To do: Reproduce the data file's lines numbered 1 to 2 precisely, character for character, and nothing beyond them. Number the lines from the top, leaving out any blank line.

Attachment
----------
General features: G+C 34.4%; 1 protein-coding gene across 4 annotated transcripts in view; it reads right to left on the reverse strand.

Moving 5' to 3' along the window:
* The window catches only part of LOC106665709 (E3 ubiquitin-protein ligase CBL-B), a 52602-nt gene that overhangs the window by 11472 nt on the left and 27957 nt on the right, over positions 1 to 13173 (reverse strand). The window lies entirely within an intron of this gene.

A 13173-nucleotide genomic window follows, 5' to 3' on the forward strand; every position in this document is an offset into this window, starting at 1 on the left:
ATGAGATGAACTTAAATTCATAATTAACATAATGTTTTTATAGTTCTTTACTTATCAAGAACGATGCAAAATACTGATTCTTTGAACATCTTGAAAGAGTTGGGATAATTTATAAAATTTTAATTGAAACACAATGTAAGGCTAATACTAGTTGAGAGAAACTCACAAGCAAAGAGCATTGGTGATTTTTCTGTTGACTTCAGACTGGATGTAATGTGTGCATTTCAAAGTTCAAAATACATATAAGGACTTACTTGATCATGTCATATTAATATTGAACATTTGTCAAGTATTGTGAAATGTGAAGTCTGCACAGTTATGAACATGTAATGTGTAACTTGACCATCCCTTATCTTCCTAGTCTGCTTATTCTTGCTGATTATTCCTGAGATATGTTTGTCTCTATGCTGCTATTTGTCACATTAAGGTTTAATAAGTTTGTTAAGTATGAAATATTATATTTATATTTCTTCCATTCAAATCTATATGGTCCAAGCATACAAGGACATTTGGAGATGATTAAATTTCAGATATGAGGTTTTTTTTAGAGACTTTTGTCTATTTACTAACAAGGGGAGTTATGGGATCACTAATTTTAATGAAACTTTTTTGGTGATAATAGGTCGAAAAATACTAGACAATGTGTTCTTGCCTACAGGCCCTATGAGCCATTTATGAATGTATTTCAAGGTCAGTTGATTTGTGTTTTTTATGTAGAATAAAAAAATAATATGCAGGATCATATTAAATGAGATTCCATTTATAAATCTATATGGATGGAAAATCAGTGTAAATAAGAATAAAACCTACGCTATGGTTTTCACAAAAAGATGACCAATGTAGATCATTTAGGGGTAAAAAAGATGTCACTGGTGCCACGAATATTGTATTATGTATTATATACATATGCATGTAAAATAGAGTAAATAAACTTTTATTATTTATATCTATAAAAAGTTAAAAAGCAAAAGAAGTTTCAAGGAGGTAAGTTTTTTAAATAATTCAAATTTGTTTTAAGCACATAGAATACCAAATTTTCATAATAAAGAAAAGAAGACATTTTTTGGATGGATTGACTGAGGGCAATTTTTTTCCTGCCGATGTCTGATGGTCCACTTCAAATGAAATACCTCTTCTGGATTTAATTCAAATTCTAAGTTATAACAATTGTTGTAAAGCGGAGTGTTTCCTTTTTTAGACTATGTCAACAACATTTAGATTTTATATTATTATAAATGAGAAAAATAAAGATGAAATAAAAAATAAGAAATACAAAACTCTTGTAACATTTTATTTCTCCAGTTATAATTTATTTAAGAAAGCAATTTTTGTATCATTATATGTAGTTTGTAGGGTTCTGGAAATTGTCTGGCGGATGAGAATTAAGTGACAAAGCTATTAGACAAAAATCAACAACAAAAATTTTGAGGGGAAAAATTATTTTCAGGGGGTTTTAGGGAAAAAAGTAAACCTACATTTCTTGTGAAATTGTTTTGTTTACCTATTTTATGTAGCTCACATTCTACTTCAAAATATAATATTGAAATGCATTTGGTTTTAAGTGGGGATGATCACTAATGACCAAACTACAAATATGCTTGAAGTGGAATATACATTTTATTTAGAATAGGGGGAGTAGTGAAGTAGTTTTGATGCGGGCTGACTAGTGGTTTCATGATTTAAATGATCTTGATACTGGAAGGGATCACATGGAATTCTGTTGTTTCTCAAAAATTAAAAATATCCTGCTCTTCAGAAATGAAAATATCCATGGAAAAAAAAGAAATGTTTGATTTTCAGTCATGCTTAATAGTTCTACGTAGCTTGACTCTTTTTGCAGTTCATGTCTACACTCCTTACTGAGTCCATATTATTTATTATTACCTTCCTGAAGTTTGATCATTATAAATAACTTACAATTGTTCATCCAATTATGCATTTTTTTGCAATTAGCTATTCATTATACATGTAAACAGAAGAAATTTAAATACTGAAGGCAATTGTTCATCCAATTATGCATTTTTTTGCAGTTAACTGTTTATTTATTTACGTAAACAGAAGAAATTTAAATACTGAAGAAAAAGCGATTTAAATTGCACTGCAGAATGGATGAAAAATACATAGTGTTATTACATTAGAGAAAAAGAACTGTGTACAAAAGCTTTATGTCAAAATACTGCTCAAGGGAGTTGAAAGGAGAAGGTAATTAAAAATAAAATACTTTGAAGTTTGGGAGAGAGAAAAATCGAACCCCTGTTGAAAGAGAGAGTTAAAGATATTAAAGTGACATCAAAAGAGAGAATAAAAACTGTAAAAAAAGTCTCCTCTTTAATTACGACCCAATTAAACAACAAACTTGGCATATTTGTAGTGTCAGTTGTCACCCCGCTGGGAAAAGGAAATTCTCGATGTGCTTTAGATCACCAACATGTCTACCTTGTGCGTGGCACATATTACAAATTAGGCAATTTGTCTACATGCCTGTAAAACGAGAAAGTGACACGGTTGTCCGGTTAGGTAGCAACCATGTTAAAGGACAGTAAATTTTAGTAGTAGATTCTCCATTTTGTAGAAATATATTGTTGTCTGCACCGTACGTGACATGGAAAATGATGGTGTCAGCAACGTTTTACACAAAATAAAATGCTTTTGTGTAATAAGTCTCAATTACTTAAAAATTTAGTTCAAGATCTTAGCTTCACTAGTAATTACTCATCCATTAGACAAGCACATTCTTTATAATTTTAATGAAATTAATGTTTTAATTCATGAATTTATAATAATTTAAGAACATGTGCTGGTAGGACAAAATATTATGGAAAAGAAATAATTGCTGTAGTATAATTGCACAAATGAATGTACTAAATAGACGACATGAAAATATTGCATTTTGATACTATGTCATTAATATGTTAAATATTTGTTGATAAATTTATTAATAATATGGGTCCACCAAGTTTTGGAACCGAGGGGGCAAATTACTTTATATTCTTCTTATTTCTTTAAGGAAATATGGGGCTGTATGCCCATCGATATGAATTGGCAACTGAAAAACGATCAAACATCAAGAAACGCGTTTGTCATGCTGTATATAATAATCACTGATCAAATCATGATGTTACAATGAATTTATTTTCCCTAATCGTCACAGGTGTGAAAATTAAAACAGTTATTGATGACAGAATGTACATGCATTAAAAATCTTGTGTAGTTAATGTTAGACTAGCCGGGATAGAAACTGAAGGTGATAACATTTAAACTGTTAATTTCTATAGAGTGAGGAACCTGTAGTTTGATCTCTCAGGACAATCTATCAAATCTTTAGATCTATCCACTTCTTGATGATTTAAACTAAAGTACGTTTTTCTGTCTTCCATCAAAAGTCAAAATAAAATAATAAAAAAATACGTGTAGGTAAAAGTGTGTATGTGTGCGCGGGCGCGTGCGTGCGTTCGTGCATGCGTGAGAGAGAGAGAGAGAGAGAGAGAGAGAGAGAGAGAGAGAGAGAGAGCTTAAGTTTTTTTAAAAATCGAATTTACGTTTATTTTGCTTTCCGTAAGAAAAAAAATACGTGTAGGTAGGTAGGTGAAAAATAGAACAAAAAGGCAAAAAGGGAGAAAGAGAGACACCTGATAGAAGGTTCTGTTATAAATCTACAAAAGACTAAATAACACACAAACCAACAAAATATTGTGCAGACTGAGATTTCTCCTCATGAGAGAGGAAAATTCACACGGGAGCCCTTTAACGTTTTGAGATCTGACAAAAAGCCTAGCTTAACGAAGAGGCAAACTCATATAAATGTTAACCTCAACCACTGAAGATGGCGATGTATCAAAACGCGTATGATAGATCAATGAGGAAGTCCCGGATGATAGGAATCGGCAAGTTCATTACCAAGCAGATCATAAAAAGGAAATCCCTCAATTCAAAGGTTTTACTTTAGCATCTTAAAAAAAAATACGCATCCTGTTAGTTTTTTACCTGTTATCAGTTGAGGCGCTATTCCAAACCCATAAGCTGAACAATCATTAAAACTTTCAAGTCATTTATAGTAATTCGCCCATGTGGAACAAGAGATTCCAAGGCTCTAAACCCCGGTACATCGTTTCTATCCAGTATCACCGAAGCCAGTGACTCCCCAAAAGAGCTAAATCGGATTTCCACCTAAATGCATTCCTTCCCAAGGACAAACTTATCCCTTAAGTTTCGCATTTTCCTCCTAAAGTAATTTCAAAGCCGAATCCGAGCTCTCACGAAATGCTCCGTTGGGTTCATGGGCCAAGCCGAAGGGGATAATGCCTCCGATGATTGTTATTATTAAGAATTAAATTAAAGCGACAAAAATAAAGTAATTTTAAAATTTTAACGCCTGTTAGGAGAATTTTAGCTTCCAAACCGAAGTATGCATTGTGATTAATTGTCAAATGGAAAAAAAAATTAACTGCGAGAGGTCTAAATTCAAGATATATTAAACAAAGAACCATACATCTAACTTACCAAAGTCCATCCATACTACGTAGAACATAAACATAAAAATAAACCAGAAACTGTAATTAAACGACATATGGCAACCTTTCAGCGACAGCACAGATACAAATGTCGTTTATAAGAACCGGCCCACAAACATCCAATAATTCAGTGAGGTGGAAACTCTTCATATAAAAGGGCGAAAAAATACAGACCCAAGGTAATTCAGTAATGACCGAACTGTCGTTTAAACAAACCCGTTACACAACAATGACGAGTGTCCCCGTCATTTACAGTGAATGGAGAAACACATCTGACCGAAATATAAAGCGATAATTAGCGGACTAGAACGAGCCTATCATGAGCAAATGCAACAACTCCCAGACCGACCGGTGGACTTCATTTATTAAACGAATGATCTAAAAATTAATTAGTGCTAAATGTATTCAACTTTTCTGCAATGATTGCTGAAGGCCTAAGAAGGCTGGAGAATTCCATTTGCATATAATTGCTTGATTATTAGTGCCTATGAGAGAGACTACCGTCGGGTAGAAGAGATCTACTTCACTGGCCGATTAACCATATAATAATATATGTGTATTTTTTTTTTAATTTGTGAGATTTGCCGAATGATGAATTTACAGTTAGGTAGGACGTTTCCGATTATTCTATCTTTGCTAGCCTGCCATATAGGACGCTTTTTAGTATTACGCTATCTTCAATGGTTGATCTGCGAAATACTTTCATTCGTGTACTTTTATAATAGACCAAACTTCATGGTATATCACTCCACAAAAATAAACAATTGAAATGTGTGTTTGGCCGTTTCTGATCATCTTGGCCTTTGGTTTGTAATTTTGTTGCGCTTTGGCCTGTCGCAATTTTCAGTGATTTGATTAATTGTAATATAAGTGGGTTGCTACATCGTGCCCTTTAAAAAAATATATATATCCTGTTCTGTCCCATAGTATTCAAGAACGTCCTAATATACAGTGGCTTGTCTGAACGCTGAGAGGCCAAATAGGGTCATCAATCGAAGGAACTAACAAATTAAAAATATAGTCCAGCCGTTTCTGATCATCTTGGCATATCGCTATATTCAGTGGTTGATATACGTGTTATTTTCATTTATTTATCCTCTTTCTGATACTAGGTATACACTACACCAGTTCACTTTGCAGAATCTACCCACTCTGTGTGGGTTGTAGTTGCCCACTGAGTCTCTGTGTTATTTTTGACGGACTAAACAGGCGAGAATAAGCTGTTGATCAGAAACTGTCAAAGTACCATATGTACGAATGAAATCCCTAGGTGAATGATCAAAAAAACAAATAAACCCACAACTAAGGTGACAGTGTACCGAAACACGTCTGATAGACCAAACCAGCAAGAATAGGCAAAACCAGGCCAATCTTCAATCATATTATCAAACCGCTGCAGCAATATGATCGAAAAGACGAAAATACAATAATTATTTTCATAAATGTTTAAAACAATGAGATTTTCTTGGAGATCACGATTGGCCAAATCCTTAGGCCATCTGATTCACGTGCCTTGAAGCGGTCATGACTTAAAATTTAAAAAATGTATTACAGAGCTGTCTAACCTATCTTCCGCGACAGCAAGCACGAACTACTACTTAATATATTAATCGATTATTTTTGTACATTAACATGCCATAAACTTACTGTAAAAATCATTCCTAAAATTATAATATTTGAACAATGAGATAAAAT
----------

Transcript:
General features: G+C 34.4%; 1 protein-coding gene across 4 annotated transcripts in view; it reads right to left on the reverse strand.

Moving 5' to 3' along the window: